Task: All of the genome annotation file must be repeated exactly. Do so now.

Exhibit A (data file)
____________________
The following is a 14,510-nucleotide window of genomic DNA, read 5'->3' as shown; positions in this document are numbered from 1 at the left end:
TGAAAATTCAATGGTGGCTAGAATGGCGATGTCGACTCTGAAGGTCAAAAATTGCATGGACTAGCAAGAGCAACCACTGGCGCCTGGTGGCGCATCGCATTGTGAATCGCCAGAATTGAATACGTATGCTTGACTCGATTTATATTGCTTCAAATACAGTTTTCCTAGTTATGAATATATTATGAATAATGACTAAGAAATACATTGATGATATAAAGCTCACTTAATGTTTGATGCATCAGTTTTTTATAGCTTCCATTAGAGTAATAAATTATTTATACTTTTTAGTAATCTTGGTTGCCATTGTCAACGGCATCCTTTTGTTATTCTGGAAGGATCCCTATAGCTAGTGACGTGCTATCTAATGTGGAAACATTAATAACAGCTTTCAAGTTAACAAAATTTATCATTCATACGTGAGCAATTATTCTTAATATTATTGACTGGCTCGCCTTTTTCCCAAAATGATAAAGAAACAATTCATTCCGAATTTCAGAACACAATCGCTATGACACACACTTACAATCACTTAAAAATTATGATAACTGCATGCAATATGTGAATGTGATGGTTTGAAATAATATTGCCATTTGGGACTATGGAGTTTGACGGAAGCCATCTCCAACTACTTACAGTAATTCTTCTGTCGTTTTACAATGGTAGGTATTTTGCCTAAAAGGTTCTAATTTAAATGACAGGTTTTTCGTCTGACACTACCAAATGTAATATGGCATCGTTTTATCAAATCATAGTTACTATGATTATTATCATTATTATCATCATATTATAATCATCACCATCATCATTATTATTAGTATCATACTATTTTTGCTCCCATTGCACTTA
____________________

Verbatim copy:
The following is a 14,510-nucleotide window of genomic DNA, read 5'->3' as shown; positions in this document are numbered from 1 at the left end:
TGAAAATTCAATGGTGGCTAGAATGGCGATGTCGACTCTGAAGGTCAAAAATTGCATGGACTAGCAAGAGCAACCACTGGCGCCTGGTGGCGCATCGCATTGTGAATCGCCAGAATTGAATACGTATGCTTGACTCGATTTATATTGCTTCAAATACAGTTTTCCTAGTTATGAATATATTATGAATAATGACTAAGAAATACATTGATGATATAAAGCTCACTTAATGTTTGATGCATCAGTTTTTTATAGCTTCCATTAGAGTAATAAATTATTTATACTTTTTAGTAATCTTGGTTGCCATTGTCAACGGCATCCTTTTGTTATTCTGGAAGGATCCCTATAGCTAGTGACGTGCTATCTAATGTGGAAACATTAATAACAGCTTTCAAGTTAACAAAATTTATCATTCATACGTGAGCAATTATTCTTAATATTATTGACTGGCTCGCCTTTTTCCCAAAATGATAAAGAAACAATTCATTCCGAATTTCAGAACACAATCGCTATGACACACACTTACAATCACTTAAAAATTATGATAACTGCATGCAATATGTGAATGTGATGGTTTGAAATAATATTGCCATTTGGGACTATGGAGTTTGACGGAAGCCATCTCCAACTACTTACAGTAATTCTTCTGTCGTTTTACAATGGTAGGTATTTTGCCTAAAAGGTTCTAATTTAAATGACAGGTTTTTCGTCTGACACTACCAAATGTAATATGGCATCGTTTTATCAAATCATAGTTACTATGATTATTATCATTATTATCATCATATTATAATCATCACCATCATCATTATTATTAGTATCATACTATTTTTGCTCCCATTGCACTTA